Some vapers and “cloud chasers” like to push the limit in order to satisfy their desire to create large plumes of vapor. But in modifying their devices, they take extra risks. The SFATA implores consumers to consult with established resellers to ensure proper configuration. Reconfigurations such as multiple batteries and coils can tax a battery’s capacity and cause the battery to “vent” or overheat.
“If you notice your battery getting hot or swelling, get it out of the mod to break the circuit and get it away from you,” said industry expert Nick “Grimm” Green. “A warm battery or mod is the first sign that something is not right.”
Even ProVape, the largest vapor hardware company in the U.S. and maker of the ProVari, does not support devices with multiple batteries. “Any device that stacks two or three batteries is a big safety risk,” said David Flagg, ProVape CEO.
“ProVape makes larger, single-battery devices that are both safe and satisfying. The average user doesn’t need 100+ watts to get off of cigarettes,” he said. “The first ProVari was a 12-watt device that successfully helped over 400,000 people get off of cigarettes.”
Flagg said that anytime you have 150 watts near your mouth, there’s much higher risk of a faulty component, especially when the product is from China, where there’s little to no quality control. “They may claim their product is 150 watts but when it’s tested, it’s producing much less power. The battery label may state that it’s a 1,500mAh when it’s really only 900mAh.”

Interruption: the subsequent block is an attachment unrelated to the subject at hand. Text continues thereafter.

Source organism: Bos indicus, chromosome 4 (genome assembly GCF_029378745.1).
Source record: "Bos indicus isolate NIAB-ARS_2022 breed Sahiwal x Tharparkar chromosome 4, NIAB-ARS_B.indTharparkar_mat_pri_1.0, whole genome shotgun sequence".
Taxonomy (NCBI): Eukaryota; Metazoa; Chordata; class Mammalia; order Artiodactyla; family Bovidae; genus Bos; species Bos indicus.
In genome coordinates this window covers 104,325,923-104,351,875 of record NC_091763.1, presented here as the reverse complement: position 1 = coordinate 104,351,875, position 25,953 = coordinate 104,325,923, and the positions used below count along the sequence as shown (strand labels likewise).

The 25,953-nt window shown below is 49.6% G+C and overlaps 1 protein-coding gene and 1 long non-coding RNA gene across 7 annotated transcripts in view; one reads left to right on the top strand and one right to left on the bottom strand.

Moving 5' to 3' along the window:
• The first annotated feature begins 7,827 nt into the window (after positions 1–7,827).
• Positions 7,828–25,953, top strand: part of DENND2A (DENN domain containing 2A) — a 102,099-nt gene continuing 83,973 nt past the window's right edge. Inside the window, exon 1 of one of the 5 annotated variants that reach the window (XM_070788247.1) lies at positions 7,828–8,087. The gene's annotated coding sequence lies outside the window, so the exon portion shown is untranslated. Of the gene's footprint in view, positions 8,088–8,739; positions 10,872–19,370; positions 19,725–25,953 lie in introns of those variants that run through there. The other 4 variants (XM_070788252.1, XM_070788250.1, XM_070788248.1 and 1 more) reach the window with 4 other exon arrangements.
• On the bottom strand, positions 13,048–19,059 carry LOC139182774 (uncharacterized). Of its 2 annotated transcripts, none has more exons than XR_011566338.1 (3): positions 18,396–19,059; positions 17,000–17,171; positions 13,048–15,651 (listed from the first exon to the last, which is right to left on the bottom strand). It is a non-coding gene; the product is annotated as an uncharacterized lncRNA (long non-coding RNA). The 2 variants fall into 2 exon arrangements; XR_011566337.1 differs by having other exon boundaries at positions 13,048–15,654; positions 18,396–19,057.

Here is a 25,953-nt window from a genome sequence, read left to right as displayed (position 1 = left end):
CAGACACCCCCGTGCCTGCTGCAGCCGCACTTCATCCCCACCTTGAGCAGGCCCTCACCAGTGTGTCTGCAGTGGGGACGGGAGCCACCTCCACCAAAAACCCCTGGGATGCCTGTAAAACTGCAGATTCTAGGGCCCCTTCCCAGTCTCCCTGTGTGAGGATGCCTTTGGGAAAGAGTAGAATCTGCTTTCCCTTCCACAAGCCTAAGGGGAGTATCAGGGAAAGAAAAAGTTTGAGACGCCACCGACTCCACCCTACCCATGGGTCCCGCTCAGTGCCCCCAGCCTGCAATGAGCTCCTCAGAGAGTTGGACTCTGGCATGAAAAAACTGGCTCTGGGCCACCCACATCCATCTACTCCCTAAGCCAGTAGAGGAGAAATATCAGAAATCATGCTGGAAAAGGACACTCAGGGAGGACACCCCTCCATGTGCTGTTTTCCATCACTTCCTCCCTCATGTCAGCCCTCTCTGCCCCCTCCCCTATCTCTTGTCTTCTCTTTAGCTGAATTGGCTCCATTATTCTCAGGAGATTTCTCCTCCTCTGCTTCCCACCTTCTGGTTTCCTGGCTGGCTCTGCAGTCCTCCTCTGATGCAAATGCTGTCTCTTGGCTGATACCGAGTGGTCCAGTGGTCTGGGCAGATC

When multiple cells become unbalanced, one battery can start overcharging the other cells and cause a thermal runaway. In short, a single-cell device is always going to be the safest.
Flagg said ProVape also doesn’t sell higher-power devices (100+ watts). Not only is such power unnecessary, according the firm, but it is also less safe. “This high power level can overstress batteries and overheat e-liquids, which could release more chemicals,” said Flagg.
Designed by aerospace and military engineers to the highest standards, and made in the U.S., ProVaris are subjected to at least three months of rigorous quality testing before they’re allowed to go on the market, according to Flagg. Each individual unit is inspected more than 20 times before shipping.
What the future holds
The biggest unknown is how device manufacturers will be able to comply with the FDA’s regulations for the e-cigarette industry issued in May. Unless the grandfather date is changed, any device made before Feb. 15, 2007, will have to be subjected to an arduous and prohibitively expensive (for most) premarket tobacco product application (PMTA) with no guarantee of FDA approval.
The FDA’s regulations specifically recommend that manufacturers include plans for addressing the likelihood of use and foreseeable misuse leading to overheating, fire and explosion during operations, charging, storage and transportation for distribution.
Plus, if the aerosolizing apparatus includes the battery, the FDA recommends that amperage and battery mAh rating, battery type, voltage output, and testing certificates for the battery be included in the PMTA.
Temperature control at this point is only temperature “guessing,” Flagg said. “If the device is not properly controlling temperature, you may be overheating or cracking the e-liquid in a higher-power device, causing further harm.”
“People who switch from tobacco cigarettes to [personal vaporizers] shouldn’t have to worry about their safety,” Flagg said.